I have created this blog to share new research and supplemental information related to my book, Jane Austen, Edward Knight, & Chawton: Commerce & Community, published by Woodpigeon Publishing. All text is © Linda Slothouber, 2015. Unauthorized use and/or duplication of this material without express and written permission from this blog’s author and/or owner is strictly prohibited. Excerpts and links may be used, provided that full and clear credit is given to Linda Slothouber and chawtoncommerceandcommunity@blogspot.com with appropriate and specific direction to the original content. Please feel free to contact me at lindaslothouber@gmail.com.

Monday, March 16, 2015

Edward Knight, His Siblings, and Money (more about my Jane Austen's Regency World article)

I'm pleased to have been asked to contribute the JASNA column in the latest issue of Jane Austen's Regency World magazine, and have just received my copy.  I chose to write about Edward Knight's relationship with his Austen siblings, based on information in his early bank records.  I show that Edward shared his good fortune with his brothers early on and gave a helping hand to needy family members throughout his life.  There are hints that his siblings may have returned the favor, perhaps loaning him money or participating in joint property investments with him. I am not going to repeat the whole article here, but I do have some additional information that may be of interest.

Edward's bank records, spread across a number of ledgers kept by the clerks of Goslings Bank (and now kept in the archives of Barclays Group) are frustratingly vague.  When Edward Knight wrote a check to someone, a clerk recorded the name of the recipient (often just the title and surname, and not always spelled correctly), the date, and the amount paid.  There's no indication, except in very rare cases, of the purpose of the payment, and no address for the recipient.  A good deal of detective work is therefore required to make sense of the ledgers.  I can't claim to have studied them exhaustively, but the observations I have been able to make come from comparing them to other sources, such as a lawyer's bill, a notebook in which Edward recorded annuities he set up for his brother, a random note about stock sales that exists in the Knight Archive, and Jane Austen's own letters.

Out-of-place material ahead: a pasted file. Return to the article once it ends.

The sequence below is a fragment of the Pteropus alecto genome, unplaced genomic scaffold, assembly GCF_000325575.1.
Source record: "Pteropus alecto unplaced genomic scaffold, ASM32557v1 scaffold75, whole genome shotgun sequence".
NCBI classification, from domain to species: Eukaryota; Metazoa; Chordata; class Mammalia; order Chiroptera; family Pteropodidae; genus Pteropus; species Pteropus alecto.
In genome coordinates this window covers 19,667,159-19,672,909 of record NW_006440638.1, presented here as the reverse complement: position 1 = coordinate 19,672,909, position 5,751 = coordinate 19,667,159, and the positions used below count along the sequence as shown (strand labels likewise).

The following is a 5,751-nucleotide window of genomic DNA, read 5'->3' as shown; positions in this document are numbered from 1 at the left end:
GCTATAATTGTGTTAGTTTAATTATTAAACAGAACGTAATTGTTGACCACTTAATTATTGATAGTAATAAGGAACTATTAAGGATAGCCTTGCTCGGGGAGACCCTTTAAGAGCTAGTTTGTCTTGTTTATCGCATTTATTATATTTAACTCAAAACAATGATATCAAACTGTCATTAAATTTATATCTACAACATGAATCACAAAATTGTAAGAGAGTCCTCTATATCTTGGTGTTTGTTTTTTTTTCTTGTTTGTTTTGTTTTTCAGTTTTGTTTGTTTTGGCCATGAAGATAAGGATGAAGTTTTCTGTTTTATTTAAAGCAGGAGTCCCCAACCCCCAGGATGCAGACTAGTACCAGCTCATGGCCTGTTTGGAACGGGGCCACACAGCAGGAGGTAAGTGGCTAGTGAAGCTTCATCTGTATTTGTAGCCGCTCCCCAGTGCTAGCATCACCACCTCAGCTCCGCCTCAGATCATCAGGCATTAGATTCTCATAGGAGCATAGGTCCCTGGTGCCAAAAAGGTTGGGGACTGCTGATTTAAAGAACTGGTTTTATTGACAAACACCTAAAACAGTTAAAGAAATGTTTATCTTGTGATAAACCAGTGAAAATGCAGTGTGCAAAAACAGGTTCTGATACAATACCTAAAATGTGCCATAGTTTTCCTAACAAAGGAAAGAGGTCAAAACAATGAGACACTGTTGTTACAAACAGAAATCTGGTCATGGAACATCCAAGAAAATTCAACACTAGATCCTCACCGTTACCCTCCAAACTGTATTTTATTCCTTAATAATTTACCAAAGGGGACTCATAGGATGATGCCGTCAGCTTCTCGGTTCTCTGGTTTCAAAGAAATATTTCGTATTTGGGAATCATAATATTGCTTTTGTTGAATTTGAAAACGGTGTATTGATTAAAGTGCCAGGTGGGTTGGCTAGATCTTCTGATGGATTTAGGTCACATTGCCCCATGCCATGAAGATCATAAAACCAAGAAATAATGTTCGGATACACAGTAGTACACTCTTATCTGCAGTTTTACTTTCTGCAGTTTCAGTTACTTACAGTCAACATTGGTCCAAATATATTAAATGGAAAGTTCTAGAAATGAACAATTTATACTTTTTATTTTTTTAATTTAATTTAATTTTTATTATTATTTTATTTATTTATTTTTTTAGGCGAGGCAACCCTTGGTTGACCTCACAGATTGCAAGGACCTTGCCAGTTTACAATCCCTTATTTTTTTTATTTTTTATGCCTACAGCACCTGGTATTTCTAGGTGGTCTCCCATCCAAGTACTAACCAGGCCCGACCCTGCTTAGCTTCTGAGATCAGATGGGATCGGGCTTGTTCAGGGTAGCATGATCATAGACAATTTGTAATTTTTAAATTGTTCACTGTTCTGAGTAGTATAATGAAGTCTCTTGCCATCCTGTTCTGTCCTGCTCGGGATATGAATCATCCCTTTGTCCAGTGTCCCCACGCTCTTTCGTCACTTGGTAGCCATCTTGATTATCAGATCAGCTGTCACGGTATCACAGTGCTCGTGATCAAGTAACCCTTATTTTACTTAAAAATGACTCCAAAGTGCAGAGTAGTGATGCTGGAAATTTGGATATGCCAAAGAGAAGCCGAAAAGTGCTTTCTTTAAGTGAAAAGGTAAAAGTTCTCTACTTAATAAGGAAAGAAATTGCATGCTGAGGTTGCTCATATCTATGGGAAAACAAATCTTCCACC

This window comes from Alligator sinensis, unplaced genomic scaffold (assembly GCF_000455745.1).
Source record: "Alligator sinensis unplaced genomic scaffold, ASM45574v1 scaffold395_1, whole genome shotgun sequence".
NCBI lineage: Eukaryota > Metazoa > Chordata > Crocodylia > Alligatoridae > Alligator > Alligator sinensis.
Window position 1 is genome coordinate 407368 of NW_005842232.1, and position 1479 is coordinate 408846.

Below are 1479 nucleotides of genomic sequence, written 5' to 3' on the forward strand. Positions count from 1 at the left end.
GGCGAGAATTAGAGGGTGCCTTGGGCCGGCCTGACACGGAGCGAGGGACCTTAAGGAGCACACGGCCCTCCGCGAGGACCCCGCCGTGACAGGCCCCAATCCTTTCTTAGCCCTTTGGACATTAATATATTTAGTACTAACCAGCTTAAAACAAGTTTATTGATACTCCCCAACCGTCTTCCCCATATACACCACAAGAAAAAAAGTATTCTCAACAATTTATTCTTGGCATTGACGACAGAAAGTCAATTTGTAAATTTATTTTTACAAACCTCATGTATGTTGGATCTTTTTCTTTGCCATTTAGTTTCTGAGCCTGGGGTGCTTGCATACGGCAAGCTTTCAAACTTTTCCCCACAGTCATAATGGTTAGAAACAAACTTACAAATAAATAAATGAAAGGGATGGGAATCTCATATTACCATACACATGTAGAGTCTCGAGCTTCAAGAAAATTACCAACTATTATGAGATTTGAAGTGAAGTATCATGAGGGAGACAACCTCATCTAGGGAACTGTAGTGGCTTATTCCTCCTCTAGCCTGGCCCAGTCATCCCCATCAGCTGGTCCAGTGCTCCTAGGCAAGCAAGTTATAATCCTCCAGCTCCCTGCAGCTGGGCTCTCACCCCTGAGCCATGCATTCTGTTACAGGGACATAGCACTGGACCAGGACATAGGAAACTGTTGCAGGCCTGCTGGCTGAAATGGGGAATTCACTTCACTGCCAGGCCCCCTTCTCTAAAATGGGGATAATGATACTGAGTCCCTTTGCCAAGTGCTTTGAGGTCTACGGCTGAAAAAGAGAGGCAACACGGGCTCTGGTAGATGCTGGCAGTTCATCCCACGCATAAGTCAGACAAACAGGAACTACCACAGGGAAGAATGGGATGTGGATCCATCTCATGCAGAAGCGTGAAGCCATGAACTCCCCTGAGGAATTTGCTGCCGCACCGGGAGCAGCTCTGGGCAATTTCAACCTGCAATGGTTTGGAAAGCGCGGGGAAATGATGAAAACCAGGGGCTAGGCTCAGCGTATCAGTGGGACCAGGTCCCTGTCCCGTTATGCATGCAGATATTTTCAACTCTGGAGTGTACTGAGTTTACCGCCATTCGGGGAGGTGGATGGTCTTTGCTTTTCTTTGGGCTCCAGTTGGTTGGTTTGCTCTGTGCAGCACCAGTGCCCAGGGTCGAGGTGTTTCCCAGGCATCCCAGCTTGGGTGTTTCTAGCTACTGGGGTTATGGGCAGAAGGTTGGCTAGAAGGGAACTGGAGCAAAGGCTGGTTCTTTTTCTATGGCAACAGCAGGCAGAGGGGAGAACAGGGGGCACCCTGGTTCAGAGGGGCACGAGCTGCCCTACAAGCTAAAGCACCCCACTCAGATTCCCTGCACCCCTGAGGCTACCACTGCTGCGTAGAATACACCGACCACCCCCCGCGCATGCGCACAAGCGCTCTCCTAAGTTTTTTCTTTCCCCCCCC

Edward had financial dealings with his clerical brother, James, his banker brother, Henry, and his two naval brothers, Frank and Charles.   What I most hoped to find, of course, was more about Jane Austen, perhaps some steps taken by Edward to secure her financial well-being, or gifts of money.  We know from her letters that Jane did receive at least one gift in cash from Edward, and I suspect there were more that passed from hand to hand rather than going through the bank.  One document I found in the Knight Archive presented a tantalizing suggestion of a much more significant amount of money in Jane's name, but ultimately, sadly, I had to dismiss it.  After studying Edward Knight for quite some time, my conclusion is that while he was not ungenerous by nature, he was somewhat unimaginative, unable perhaps to think or act beyond the conventions of his time, which dictated that single women were to be maintained as dependents of their male kin, given what they needed when they needed it, but not granted independence.  Her famous line, "till I have a travelling-purse of my own, I must submit...," written in a letter to her sister, expresses both her acknowledgment of the way the world worked, and her discontent with its limitations.

Edward's sister-in-law Louisa and his children's nurse Susannah Sackree each had some money, which Edward invested for them; his bank ledgers show accruals of interest from their sub-accounts and regular payments to each of them.  When Jane earned some money from the sale of her novels, she did not rely on Edward to set up a similar arrangement for her.  She opened her own account, in her own name, at Hoare's Bank, where her parents had maintained their accounts.  (She opened her account in 1816, following the collapse of Henry's bank, Austen, Maunde, & Tilson.)

Excerpt of an 1817 ledger documenting Edward Knight's bank account activity.  Near the top is a transaction on behalf of Susannah Sackree, the nurse at Godmersham, while at the bottom is payment of 25 pounds to "J. Austen," most likely James.  (Courtesy of Barclays Group Archives)
Jane Austen's Regency World magazine is on sale now.  In addition to my article, the current issue contains an article about Barbara Pym (one of my favorite modern novelists), an exploration of the conservation techniques used at Chawton House Library, and other intriguing features. 

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